USS contributions could rise to 56.2% in effort to plug near-£18bn DB deficit

Contributions to the Universities Superannuation Scheme (USS) may need to increase to as much as 56.2 per cent of payroll in order to combat the scheme's deficit, according to an update from the scheme trustee.

Its update report confirmed that increases in pension contributions would be necessary to maintain the scheme’s existing benefits, in light of “persistent low interest rates” and reduced expectations of future investment returns.

Pension contributions for the scheme currently stand at 30.7 per cent, and are due to increase to 34.7 per cent from this October, as per the 2018 valuation terms.

However, it stated that “even in the most favourable scenario considered”, which would require enhanced financial commitments from USS employers to strengthen its covenant, the overall contribution rate would need to rise to 42.1 per cent payroll.

Meanwhile, a lack of any further financial commitments from employers would result in the overall contribution cost rising to as much as 56.2 per cent.

Alongside this, the USS update has also priced the contribution cost of an illustrative package of commitments suggested by Universities UK (UUK), which would result in contributions from employers and members rising to 49.6 per cent of payroll.

The update also confirmed that the scheme's deficit on a technical provisions basis at 31 March 2020 ranged from £14.9bn to £17.9bn, representing a three-fold increase since March 2019, when the deficit was £5.4bn.

Whilst the report also acknowledged that there has been recent recovery in some asset values to pre-pandemic levels, it warned that the outlook for expected future investment return has “If anything” deteriorated since the valuation date of 31 March 2020.

Indeed, whilst the value of scheme’s assets has increased to £80.5bn as of the end of December 2020, compared to £66.5bn in March 2020, the deficit and future service cost were £27.9bn and 46.9 per cent respectively, which it attributed to the poorer outlook for future investment returns.

In a letter to the scheme, The Pensions Regulator (TPR) confirmed that the proposals, other than the scenario assuming no further financial employer support, were “at the limit of what [it] considers to be compliant”.

In particular, in relation to the UUK illustrative covenant support package, TPR stated that it was comfortable with the discount rate and resulting prudence, clarifying however, that it had concerns around the level of the additional investment return over the recovery plan assumption.

Meanwhile, in relation to the enhanced level of covenant support proposals, TPR highlighted the 15-year recovery plan as being longer than expected for a scheme with an employer covenant rated as “tending to strong”.

Furthermore, it also stated that the assumed additional investment return over the recovery plan of 0.5 per cent per annum was “too high”, highlighting this scenario as the limit of compliance with legislation.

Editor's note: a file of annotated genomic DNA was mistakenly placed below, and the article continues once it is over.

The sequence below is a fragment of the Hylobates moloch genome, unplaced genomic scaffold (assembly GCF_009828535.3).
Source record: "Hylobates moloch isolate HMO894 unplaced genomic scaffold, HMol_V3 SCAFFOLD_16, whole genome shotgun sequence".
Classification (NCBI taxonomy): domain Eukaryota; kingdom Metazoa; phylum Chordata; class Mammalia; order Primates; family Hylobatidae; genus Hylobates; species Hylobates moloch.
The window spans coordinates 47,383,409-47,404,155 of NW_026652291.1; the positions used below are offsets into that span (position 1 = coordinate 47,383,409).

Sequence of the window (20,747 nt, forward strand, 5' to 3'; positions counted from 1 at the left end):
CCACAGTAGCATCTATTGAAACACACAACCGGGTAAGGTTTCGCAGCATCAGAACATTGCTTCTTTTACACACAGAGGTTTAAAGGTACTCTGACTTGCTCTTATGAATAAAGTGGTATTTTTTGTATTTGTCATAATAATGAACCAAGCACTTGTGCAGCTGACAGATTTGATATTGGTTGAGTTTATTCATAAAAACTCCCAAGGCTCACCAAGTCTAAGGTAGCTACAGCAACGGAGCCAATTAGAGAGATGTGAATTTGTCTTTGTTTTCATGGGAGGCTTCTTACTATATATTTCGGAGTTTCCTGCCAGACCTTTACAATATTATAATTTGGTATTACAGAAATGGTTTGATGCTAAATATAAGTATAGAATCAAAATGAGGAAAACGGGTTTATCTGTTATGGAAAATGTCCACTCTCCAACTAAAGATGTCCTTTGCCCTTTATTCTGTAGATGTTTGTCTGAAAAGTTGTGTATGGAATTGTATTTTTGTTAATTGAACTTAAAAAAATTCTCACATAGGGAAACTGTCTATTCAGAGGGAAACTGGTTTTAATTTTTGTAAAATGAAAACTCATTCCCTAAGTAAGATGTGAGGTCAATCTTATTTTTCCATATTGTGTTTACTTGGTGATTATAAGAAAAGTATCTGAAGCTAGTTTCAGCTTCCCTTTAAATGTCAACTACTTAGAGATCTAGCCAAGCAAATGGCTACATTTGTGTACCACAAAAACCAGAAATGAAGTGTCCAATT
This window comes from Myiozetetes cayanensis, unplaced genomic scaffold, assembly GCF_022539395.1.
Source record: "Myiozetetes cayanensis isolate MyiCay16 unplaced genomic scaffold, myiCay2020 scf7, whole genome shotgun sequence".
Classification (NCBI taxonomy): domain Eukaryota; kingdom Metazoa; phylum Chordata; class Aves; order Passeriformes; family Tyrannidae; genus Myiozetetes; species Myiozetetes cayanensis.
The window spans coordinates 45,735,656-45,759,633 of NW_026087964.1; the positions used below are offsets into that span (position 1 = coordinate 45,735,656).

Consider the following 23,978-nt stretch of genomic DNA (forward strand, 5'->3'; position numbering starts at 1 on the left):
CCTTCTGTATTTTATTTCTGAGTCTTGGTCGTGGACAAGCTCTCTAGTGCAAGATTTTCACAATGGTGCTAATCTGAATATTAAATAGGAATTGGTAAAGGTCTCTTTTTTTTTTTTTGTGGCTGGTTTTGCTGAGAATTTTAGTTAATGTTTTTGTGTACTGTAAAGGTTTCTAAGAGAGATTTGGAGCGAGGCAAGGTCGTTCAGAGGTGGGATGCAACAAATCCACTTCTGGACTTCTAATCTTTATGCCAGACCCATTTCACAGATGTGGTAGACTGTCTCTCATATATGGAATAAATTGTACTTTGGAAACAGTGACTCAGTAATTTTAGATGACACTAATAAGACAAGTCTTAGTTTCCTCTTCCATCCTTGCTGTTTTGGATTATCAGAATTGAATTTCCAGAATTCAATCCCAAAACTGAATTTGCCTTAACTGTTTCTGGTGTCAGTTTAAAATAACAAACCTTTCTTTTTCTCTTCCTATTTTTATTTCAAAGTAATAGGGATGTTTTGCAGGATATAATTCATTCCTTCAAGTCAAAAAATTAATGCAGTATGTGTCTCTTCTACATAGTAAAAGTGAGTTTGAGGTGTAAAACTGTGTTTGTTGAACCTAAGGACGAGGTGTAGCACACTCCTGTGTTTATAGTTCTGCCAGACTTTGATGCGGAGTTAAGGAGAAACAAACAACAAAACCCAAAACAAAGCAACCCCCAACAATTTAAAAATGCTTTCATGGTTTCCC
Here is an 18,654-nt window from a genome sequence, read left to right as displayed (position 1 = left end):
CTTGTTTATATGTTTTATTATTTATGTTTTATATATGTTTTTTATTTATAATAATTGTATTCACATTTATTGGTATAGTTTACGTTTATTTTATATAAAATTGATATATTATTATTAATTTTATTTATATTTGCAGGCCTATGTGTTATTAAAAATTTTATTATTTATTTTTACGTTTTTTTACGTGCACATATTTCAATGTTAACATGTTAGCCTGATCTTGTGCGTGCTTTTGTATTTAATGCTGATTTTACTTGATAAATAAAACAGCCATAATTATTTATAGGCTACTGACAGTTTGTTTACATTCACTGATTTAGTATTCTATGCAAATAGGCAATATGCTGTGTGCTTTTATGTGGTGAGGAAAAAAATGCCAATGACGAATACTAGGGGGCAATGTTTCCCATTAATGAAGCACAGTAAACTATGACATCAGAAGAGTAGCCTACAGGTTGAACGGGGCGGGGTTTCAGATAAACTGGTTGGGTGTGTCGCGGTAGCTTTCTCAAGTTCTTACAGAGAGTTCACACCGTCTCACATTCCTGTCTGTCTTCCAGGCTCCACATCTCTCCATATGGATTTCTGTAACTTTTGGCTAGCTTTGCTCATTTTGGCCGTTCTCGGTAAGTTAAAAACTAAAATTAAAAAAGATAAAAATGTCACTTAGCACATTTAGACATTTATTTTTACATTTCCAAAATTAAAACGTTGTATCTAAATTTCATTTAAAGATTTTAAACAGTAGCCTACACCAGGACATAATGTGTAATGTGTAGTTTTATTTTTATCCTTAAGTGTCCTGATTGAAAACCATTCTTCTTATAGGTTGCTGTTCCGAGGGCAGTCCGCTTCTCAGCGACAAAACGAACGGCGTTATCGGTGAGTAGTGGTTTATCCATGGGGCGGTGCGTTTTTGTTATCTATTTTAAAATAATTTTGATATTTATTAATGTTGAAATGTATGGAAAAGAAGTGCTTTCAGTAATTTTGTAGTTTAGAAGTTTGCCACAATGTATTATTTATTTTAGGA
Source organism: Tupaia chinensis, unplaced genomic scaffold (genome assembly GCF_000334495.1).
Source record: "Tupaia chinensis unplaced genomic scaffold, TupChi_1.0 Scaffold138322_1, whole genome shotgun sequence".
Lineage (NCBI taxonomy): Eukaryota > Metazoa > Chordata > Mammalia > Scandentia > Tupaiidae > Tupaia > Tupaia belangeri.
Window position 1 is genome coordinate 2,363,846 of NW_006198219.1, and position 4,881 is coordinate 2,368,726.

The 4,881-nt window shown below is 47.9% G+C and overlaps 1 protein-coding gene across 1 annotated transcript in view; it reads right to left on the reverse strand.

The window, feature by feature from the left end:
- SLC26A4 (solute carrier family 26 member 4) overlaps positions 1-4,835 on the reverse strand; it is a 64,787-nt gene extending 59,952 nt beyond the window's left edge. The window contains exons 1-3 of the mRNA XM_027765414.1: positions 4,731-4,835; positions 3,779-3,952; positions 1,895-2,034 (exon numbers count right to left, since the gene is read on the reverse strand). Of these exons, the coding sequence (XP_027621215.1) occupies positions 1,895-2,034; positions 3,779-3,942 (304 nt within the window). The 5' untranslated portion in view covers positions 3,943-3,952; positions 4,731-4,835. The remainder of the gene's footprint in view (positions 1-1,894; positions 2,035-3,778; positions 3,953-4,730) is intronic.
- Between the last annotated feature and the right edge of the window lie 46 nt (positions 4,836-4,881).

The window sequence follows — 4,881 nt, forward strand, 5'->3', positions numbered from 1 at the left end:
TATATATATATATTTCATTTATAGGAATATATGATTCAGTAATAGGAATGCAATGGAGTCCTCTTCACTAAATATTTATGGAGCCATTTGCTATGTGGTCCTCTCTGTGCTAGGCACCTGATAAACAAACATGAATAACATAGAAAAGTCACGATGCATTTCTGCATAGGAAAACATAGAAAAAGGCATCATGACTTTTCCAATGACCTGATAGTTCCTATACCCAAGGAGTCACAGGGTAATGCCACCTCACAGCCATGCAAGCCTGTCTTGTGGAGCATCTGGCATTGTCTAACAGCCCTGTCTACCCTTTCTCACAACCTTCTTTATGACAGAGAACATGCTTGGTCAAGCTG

TPR also confirmed that its view of the employer covenant remains "tending to strong", despite calls from the scheme employers that this should be improved to "strong".

USS Trustee Board chair, Dame Kate Barker, stated in the introduction of the report that other proposals were raised with TPR, but that the regulator felt these "would not be prudent enough to comply with Part 3 of the Pensions Act 2004", having previously confirmed that these discussions were taking "longer than anticipated".

Commenting on the update more broadly, Barker stated: “We fully recognise the scale of the challenge facing the scheme and sympathise with our employers and members in light of the difficult decisions that lie ahead.

“Trends in financial markets have made the valuable pension promise offered by USS – a set inflation-linked income for life in retirement, regardless of what happens to the economy in future – much more expensive today than in the past.

“I believe everyone involved with USS wants to find a way forward, consistent with our legal and regulatory duties, that provides valuable and secure pensions, and that puts the scheme on a sustainable footing.

“We are committed to being as collaborative and constructive as we can in supporting UUK and the University and College Union (UCU) discussions to this end.”

Indeed, the report also flagged UUK plans to consult employers on covenant support measures, contributions and benefit options, confirming that it will review the funding assumptions if different covenant support measures or benefit structures are proposed by the stakeholders as a result of this.

However, UUK has already raised concerns over the “unaffordable” pension contributions suggested in the document, with the UCU also warning that USS "must do better" with a special sector conference to be held to decide next steps.

In light of the need to consult with employers and employees on the likely changes, the scheme has now informed TPR that it will not be possible to complete the valuation by the statutory deadline of 30 June 2021, as previously predicted, with the current expectation that the process will not conclude until late 2021 or early 2022.

The scheme's 2017 and 2018 valuations were also filed "well after the statutory deadline".

In its letter to the scheme, TPR acknowledged that the deadline is unlikely to be met, stating, however, that it “understands the reasons for this”, and that, provided there are no undue delays, believes the interests of scheme members will be “best served by a valuation which has been fully considered and is complaint”.

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